Vinegar Syndrome have proven themselves repeatedly to be one of the most interesting DVD/Blu-ray imprints and film preservation companies working in exploitation and genre cinema, releasing top-notch transfers of films that had previously only existed on home video in shoddy transfers (or in some cases, not at all). That film preservation aspect of their business is unquestionably a noble cause, and in theory every film deserves a chance at resurrection regardless of its entertainment or artistic value. In reality, though, not every “lost” film is going to be a great one, although it may have particular historical significance. The latest Peekarama release, a double feature of two films from 1974 (DEEP TANGO and THE YOUNG SECRETARIES), is the first in the series where historical significance is the principal reason to watch either of these films.

About 70 minutes into DEEP TANGO, one of the characters says “I’m sick of this crap, and I have no idea what’s going on!” Chances are good that any audience member who makes it this far into the film may have very similar feelings. Mostly notable for being the second screen credit for porn superstar Annette Haven, DEEP TANGO is a pretentious, surreal hippie comedy. The action of the film follows parallel stories tied together by the characters of John (Keith Henderson) and Pauline (Mona Watson), who meet while looking at an empty apartment. They quickly become lovers and decide to meet at the apartment without talking about their lives. When they’re not at the apartment, John is dealing with his cinema verite-obsessed girlfriend Tomine (Annette Haven) and her ever-present film crew. Pauline works for a sex therapist, engaging with patients to aid in their therapy; her current assignment is a young woman named Rosebud who fantasizes she has killed herself and won’t get out of the bathtub where she supposedly cut her wrists with a tin can lid.


Before each segment with Pauline and Rosebud, the therapist Pauline works for records notes on Rosebud’s progress while having sex with a nurse. Occasionally a barely-visible title card will appear over a minute or so of footage of a dance marathon. Most of the story lines just sort of fizzle out, leaving the film to end on a nonsensical downer. Leading up to that, though, there’s plenty of hippie art weirdness on display: Sex scenes are intercut with footage of the Daly City BART train, Rosebud’s funeral turns into a threesome with her boyfriend and her mother, Pauline uses some butter to lube up John’s ass before shoving a huge baguette up it, demanding he shout “McDonald’s Hamburger!” There’s a lot more, but none of it makes much sense and the overall effect of all this plus a truly atrocious soundtrack (attributed to “Nimrod”) is more a feeling of humoring a bunch of art students than anything approaching fun.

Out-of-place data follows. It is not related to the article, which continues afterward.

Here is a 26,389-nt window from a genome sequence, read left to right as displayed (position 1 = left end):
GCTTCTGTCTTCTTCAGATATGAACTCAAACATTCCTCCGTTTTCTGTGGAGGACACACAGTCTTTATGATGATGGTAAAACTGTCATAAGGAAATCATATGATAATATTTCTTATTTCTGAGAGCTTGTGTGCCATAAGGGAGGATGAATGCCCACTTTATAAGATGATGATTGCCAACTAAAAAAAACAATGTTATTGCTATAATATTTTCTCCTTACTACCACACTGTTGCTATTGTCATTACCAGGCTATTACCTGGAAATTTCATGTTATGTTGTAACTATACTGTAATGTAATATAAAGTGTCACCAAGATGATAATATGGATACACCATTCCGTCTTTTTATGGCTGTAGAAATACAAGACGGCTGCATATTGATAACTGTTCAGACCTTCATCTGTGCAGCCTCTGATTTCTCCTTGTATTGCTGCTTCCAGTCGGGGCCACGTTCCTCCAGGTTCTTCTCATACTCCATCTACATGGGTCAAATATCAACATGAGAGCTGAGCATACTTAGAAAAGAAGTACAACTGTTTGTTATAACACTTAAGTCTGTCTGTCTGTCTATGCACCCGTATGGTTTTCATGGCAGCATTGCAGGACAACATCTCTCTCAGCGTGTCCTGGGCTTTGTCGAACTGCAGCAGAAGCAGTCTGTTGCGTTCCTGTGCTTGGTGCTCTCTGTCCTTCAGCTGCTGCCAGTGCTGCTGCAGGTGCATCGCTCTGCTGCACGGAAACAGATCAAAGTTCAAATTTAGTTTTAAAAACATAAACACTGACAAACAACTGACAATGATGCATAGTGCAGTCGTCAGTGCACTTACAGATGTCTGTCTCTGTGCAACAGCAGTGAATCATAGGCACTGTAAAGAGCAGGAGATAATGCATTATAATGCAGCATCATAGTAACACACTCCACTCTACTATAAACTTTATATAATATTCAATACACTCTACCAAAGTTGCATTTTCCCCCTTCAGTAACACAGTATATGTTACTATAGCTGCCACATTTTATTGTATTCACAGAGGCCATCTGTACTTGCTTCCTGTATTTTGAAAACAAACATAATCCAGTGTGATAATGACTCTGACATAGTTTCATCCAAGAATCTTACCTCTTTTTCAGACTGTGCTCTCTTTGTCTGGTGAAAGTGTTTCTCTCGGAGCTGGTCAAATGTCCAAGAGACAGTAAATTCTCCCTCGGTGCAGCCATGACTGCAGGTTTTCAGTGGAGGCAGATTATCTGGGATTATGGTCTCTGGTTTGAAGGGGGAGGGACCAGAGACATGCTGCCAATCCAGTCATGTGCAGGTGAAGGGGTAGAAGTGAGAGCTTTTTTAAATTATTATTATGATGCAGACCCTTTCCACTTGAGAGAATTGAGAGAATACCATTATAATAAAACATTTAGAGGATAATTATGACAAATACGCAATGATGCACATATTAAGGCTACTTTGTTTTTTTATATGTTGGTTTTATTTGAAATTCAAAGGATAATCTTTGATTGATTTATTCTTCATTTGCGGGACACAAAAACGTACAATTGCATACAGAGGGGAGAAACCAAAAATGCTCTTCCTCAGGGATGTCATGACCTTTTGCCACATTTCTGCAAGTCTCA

But at least DEEP TANGO is weird. THE YOUNG SECRETARIES was apparently also released in 1974, but everything about it screams 1960s. In fact, the film is very reminiscent of Herschell Gordon Lewis’s THE ECSTACIES OF WOMEN (1969), one of “The Lost Films of Herschell Gordon Lewis” that made up Vinegar Syndrome’s very first release. Everything from the sound to the color schemes, transparent nighties and awkward, patently fake sex scenes would indicate that the film was made well before 1970, but a scene where characters drive past a theater playing DEEP THROAT suggests at least the exteriors were shot in 1972 or later. Director Richard Kanter had previously made THAT SHE BLOWS! in 1968 and STARLET! in 1969 with producer David F. Friedman, Lewis’s former partner in crime. It follows that Kanter may have been influenced in his approach to filmmaking by Friedman; in any case, THE YOUNG SECRETARIES certainly has a very distinct late-60s low-budget look, and it’s painfully dull.


The film concerns Cameron (John Barnum), head of an advertising company bankrolled by his father-in-law. His wife Caroline (Colleen Brennan) is planning to dump him for young Marshall Adams (Gary Schneider), so Cameron tries to plot with his right-hand girl Sally (Jan Mitchel) a way to prevent the takeover of the advertising agency if not his marriage. Meanwhile, the people who work for Cameron get high and have sex in the supply room, or wait until the office party and do it there. Most everyone looks pretty bored, and the wood paneling that makes up the background of most of the film is more interesting than just about anything happening in front of it. By the end of the film, it’s hard to care about what’s going on with the implied corporate intrigue, and a relief when the abrupt end rolls around.

Vinegar Syndrome scanned both films in 2K from a camera internegative, but in another first for the Peekarama line, the disc opens with a warning that the color of the materials they had to work with for these films was severely degraded. It’s immediately obvious that neither film is as clean as other Peekarama releases, but as noted, these two films were basically “lost” before this release. There is some weird color in DEEP TANGO, especially in darker scenes, while THE YOUNG SECRETARIES looks a little better despite some dirt and scratches. Both films are entirely watchable from a technical standpoint, but again, other than the fun of watching “lost” films, their relative replay value for the average viewer may be low. DEEP TANGO is more likely to be the selling point here, both because it has actual hardcore sex and because it’s easily one of the weirdest films in the Peekarama line so far. Still, it’s great that Vinegar Syndrome are saving these films, even if they’re not always quite as good as one would hope.

-Jason Coffman

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